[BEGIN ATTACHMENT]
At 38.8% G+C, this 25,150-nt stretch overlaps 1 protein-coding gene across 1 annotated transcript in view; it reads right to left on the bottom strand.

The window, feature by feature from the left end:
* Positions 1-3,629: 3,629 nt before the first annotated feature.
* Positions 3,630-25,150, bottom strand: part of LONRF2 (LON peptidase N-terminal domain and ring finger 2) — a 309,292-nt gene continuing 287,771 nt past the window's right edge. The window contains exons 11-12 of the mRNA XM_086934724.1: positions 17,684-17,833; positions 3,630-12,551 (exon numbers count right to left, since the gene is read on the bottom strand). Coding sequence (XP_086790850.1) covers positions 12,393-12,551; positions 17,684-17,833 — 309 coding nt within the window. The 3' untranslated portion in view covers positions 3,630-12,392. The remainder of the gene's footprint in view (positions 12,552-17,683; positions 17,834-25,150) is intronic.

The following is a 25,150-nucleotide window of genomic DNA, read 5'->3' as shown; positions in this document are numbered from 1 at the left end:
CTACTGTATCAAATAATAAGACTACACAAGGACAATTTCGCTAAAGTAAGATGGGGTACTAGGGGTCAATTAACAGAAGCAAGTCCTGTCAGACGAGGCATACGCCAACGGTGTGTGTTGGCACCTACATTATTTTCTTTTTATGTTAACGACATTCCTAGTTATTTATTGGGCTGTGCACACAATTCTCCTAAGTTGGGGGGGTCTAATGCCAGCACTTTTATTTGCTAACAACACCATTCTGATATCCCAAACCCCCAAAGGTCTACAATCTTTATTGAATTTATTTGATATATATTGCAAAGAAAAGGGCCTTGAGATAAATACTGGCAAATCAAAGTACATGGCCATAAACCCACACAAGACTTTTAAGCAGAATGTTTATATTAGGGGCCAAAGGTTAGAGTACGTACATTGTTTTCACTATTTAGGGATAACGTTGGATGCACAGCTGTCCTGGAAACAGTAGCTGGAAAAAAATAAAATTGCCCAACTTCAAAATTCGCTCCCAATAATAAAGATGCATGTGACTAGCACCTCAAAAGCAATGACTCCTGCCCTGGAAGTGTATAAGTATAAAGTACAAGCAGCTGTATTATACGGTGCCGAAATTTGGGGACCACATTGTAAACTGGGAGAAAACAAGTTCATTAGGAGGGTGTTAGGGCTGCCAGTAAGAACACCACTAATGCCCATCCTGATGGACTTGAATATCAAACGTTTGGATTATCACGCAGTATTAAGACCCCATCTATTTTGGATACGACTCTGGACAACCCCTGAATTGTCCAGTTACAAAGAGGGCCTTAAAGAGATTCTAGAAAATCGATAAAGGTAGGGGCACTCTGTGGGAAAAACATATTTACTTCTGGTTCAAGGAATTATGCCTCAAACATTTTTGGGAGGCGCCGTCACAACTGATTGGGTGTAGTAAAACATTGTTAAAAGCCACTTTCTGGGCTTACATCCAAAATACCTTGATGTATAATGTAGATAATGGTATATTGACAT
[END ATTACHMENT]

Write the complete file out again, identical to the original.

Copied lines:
At 38.8% G+C, this 25,150-nt stretch overlaps 1 protein-coding gene across 1 annotated transcript in view; it reads right to left on the bottom strand.

The window, feature by feature from the left end:
* Positions 1-3,629: 3,629 nt before the first annotated feature.
* Positions 3,630-25,150, bottom strand: part of LONRF2 (LON peptidase N-terminal domain and ring finger 2) — a 309,292-nt gene continuing 287,771 nt past the window's right edge. The window contains exons 11-12 of the mRNA XM_086934724.1: positions 17,684-17,833; positions 3,630-12,551 (exon numbers count right to left, since the gene is read on the bottom strand). Coding sequence (XP_086790850.1) covers positions 12,393-12,551; positions 17,684-17,833 — 309 coding nt within the window. The 3' untranslated portion in view covers positions 3,630-12,392. The remainder of the gene's footprint in view (positions 12,552-17,683; positions 17,834-25,150) is intronic.

The following is a 25,150-nucleotide window of genomic DNA, read 5'->3' as shown; positions in this document are numbered from 1 at the left end:
CTACTGTATCAAATAATAAGACTACACAAGGACAATTTCGCTAAAGTAAGATGGGGTACTAGGGGTCAATTAACAGAAGCAAGTCCTGTCAGACGAGGCATACGCCAACGGTGTGTGTTGGCACCTACATTATTTTCTTTTTATGTTAACGACATTCCTAGTTATTTATTGGGCTGTGCACACAATTCTCCTAAGTTGGGGGGGTCTAATGCCAGCACTTTTATTTGCTAACAACACCATTCTGATATCCCAAACCCCCAAAGGTCTACAATCTTTATTGAATTTATTTGATATATATTGCAAAGAAAAGGGCCTTGAGATAAATACTGGCAAATCAAAGTACATGGCCATAAACCCACACAAGACTTTTAAGCAGAATGTTTATATTAGGGGCCAAAGGTTAGAGTACGTACATTGTTTTCACTATTTAGGGATAACGTTGGATGCACAGCTGTCCTGGAAACAGTAGCTGGAAAAAAATAAAATTGCCCAACTTCAAAATTCGCTCCCAATAATAAAGATGCATGTGACTAGCACCTCAAAAGCAATGACTCCTGCCCTGGAAGTGTATAAGTATAAAGTACAAGCAGCTGTATTATACGGTGCCGAAATTTGGGGACCACATTGTAAACTGGGAGAAAACAAGTTCATTAGGAGGGTGTTAGGGCTGCCAGTAAGAACACCACTAATGCCCATCCTGATGGACTTGAATATCAAACGTTTGGATTATCACGCAGTATTAAGACCCCATCTATTTTGGATACGACTCTGGACAACCCCTGAATTGTCCAGTTACAAAGAGGGCCTTAAAGAGATTCTAGAAAATCGATAAAGGTAGGGGCACTCTGTGGGAAAAACATATTTACTTCTGGTTCAAGGAATTATGCCTCAAACATTTTTGGGAGGCGCCGTCACAACTGATTGGGTGTAGTAAAACATTGTTAAAAGCCACTTTCTGGGCTTACATCCAAAATACCTTGATGTATAATGTAGATAATGGTATATTGACAT